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02
06
2017

Going Pro in Sports…

there's a chanceResearch clearly shows that the chances of young athlete garnering a professional contract or competing in the Olympic Games are astronomically small. There are also injuries. So even the best of the best should not bank on an athletic career.

But my personal experience seems to indicate otherwise. I mean, I know many people who would say their sports has been good to them…

baseball-been-berry-berry-good-to-me

Only 10% of high school athletes will go on to play in college. I wonder how those responsible for this statistic define high school athlete. Do they include every person on the roster, many of whom are not all in? For example, a given high school track & field roster may have hundreds of athletes, with only about half of them seriously striving for excellence in their event rather than socializing or staying busy during the off season from their main sport.

Of those 10%, only 3% will play under a college scholarship. Again, I wonder if this number includes partial scholarships, work studies, grants, and other indirect breaks given to student-athletes. And a final stat to note: Of the 10% of high school athletes who will go on to play in college, only 1 to 2% will go “Major Pro.” I wonder if “Major Pro” includes those who go pro directly out of high school (extremely rare) or in an indirect route like through the minor leagues or international playing opportunities (fairly common).

Read for yourself. There are numerous credible sources and pieces of journalism on the topic, like THIS from the NCAA. Many of them lack the details that are likely provided in the original research documents. I don’t have time to filter through it all, but something seems a bit askew…

How is it that my next door neighbor is an Olympic caliber wrestler who already reaped the benefits of a scholarship to Harvard? I’ve worked with a family where two of three sisters obtained full D1 college soccer scholarships. Seven of the eleven baseball players who I trained last winter are seriously pursued by major colleges and universities, having issued verbal or actual commitments. In my small physical therapy office and tiny personal training studio basement, I’ve trained or rehabbed over twenty major professionals and national champions (DIII Volleyball and Soccer,  etc). I have three former professional athletes in my family.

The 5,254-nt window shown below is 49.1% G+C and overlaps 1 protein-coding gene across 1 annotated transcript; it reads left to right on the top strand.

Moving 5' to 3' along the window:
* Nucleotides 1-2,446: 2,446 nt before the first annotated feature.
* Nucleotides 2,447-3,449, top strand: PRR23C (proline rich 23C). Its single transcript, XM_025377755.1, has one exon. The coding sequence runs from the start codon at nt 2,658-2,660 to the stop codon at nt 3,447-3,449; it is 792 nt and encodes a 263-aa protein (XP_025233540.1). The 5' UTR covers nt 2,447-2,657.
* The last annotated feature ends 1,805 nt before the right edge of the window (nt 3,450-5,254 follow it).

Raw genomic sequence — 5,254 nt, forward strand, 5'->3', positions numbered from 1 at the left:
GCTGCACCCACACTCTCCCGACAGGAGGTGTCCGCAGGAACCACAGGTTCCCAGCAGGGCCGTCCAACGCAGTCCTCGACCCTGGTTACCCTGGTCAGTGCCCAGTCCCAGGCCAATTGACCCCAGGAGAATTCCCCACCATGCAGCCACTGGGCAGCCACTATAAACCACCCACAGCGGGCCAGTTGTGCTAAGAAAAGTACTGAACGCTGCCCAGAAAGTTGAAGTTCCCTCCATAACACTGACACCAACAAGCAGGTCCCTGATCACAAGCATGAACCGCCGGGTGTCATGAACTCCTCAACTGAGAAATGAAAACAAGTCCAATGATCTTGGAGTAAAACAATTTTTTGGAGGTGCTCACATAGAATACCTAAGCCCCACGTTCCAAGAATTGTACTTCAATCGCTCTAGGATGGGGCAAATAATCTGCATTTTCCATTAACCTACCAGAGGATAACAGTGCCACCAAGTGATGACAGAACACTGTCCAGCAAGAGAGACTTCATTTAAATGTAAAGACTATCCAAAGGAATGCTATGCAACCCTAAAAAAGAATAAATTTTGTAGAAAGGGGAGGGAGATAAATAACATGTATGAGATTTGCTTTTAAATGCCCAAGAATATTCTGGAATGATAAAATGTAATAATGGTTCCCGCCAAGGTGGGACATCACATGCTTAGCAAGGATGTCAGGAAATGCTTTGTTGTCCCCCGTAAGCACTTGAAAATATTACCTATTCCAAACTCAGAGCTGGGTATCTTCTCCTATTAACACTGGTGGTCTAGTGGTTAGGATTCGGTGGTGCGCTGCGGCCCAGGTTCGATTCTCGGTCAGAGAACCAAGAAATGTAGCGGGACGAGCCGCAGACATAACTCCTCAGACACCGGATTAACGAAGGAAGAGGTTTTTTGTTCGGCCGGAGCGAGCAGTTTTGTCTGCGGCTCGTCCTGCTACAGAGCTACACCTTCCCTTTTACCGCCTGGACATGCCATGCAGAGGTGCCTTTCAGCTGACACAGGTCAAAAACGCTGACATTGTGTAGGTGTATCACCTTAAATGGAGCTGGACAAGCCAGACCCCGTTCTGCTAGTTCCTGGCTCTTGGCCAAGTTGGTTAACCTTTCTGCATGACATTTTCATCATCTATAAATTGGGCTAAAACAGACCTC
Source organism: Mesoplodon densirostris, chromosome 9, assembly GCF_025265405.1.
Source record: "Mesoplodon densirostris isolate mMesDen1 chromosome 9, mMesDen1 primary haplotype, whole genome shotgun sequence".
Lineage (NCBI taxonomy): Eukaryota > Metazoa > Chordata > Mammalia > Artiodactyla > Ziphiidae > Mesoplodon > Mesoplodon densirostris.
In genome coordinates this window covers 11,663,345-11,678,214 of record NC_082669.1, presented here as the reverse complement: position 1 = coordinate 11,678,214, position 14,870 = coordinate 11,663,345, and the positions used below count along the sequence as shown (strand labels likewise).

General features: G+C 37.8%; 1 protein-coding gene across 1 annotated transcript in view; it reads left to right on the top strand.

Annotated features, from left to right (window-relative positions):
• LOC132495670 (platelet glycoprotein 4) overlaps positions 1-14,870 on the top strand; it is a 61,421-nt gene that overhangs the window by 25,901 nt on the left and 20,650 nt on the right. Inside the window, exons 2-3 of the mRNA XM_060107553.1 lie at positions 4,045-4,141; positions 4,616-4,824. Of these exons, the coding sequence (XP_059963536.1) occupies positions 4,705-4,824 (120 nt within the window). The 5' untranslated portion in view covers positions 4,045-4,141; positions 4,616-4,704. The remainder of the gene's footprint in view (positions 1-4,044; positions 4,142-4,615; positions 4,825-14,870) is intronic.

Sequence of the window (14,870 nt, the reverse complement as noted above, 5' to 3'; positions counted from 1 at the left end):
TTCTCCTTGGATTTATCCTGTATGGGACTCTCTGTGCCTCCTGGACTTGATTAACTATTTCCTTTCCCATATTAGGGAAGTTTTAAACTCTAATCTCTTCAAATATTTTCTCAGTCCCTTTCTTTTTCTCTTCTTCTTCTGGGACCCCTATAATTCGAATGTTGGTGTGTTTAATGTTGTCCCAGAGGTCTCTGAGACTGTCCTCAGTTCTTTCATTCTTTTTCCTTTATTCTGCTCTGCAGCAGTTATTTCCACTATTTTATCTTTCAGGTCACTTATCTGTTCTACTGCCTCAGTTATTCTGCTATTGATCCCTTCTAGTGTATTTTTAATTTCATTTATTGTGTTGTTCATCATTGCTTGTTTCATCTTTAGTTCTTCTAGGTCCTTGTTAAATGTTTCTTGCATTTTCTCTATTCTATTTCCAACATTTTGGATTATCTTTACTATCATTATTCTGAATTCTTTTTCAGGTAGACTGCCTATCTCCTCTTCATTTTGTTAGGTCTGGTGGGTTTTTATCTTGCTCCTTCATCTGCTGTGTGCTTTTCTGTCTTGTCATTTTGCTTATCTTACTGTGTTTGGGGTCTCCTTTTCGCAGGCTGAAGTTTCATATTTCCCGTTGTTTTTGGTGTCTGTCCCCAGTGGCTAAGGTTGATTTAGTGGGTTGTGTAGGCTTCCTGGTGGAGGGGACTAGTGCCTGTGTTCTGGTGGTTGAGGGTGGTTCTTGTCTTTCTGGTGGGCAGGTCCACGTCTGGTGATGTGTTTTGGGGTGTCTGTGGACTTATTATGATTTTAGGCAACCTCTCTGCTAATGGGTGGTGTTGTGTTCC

2006_nacho_libreI highly doubt that this has anything to do with my own special geographical location or professional skill. More likely, the bottom line is that a lot of somebody’s from all over the country -do- have a shot. I would not argue that anyone should count on making it into the pros. Even playing in college demands tireless work and talent and much good fortune. But the odds may not be so steep for athletes and parents who sets their sites on a collegiate scholarship or other financial assistance.

According to the NCAA, those athletic scholarships average approximately $14,000 per year for men and $15,000 per year for women. But this figure does not include all the student loan debt and interest that’s typically paid by the rest of us non-scholarship people. I mean, I know a husband and wife who had 14 years of combined college, and now in their 40s, are still paying off student loan debt. The interest rate is low and the amounts are tax deductible, but still, it would be awfully nice to NOT have principle and interest of nearly $1000 per month for 15 to 20 YEARS ; (

In this instance,  you’re looking at $240,000 that could have possibly been spared by being a better athlete. This burdensome figure is based off the consolidated debt of two former students, so you could even say $120,000 each. I would call that a nice signing bonus…pretty “Going Pro” to me!

So if you’re anywhere close, do your dead lifts, your hours of deliberate practice, and practicing and playing with good competition… … … [And here’s the kicker] … …

… especially if you enjoy it.

Seriously. all of the time and at least some of the money invested into athletics is justifiable if the kid (and often their parents) enjoys the process. Not just the competing, but the effort and discipline of pushing to be a better player and teammate.. High level athletics are by no means the only worthy endeavor in this regard. But if the kid simply loves a sport, why not make a run at it, fully knowing that his or her academics and character must be in place?

Also of note: The percentage of student-athletes who finish college with a degree far exceeds those who enter college as non-athletes.

I’m not claiming that we should pursue sports at any and all costs, but that we should be less critical of those who do pay the club and equipment and training fees in the pursuit of fun and a route to personal development. Allow the kids to dream, realizing that “hitting it big” doesn’t require “going pro.”  Let the process shape the kids into more stable, hardworking people than they otherwise may have been. And let the parents remain hopeful for tuition assistance and a few more years of watching their kids do what they love.

Dream Big – Work Hard – Stay Humble

author: Bob Gorinski